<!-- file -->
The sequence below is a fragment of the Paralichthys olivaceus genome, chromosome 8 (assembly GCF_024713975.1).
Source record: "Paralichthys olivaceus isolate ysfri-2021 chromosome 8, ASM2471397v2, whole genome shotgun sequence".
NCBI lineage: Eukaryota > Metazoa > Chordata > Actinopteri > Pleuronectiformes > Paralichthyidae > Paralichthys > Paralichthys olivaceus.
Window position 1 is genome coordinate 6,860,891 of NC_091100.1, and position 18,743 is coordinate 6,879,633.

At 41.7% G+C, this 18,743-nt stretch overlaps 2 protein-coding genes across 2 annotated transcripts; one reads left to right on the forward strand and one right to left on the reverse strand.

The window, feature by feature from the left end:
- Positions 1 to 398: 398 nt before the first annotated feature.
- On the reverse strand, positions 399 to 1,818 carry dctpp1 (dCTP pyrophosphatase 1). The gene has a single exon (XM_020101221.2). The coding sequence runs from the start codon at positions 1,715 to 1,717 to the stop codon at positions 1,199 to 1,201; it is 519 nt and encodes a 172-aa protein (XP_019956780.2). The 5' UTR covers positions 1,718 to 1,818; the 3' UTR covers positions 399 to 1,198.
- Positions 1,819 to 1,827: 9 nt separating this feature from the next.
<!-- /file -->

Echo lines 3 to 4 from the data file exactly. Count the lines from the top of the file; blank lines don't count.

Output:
NCBI lineage: Eukaryota > Metazoa > Chordata > Actinopteri > Pleuronectiformes > Paralichthyidae > Paralichthys > Paralichthys olivaceus.
Window position 1 is genome coordinate 6,860,891 of NC_091100.1, and position 18,743 is coordinate 6,879,633.